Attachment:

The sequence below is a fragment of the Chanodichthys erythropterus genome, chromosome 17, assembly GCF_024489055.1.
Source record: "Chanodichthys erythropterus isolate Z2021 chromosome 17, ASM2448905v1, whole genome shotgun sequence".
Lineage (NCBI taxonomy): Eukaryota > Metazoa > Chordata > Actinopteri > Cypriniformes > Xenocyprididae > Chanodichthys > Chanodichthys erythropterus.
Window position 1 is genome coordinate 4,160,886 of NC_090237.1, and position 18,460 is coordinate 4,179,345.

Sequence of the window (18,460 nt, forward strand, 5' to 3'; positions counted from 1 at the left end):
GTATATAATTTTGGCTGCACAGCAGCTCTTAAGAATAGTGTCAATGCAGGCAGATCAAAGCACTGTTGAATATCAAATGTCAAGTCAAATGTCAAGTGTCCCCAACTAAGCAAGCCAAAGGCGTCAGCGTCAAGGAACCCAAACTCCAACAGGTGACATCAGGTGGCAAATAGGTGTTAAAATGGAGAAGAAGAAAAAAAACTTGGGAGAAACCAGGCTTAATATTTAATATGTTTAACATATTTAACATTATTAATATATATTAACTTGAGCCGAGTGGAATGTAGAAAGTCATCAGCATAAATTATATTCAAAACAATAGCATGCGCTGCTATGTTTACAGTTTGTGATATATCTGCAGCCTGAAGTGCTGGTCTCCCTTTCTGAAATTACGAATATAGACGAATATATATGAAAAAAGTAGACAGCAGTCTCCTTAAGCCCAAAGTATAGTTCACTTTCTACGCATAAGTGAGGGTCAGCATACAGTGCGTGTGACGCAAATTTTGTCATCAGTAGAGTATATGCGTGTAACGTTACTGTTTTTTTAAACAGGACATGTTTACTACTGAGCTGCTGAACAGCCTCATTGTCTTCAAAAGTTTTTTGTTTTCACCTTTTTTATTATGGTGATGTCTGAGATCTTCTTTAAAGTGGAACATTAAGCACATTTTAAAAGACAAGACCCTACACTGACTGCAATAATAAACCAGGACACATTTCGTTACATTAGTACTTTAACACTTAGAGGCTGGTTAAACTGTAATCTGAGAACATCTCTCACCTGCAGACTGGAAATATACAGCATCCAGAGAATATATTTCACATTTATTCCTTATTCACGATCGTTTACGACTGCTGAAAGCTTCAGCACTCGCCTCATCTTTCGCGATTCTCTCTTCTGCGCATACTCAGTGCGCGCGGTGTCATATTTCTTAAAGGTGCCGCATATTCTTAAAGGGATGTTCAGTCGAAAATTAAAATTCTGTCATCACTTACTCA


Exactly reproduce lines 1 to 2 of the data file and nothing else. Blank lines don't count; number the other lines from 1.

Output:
The sequence below is a fragment of the Chanodichthys erythropterus genome, chromosome 17, assembly GCF_024489055.1.
Source record: "Chanodichthys erythropterus isolate Z2021 chromosome 17, ASM2448905v1, whole genome shotgun sequence".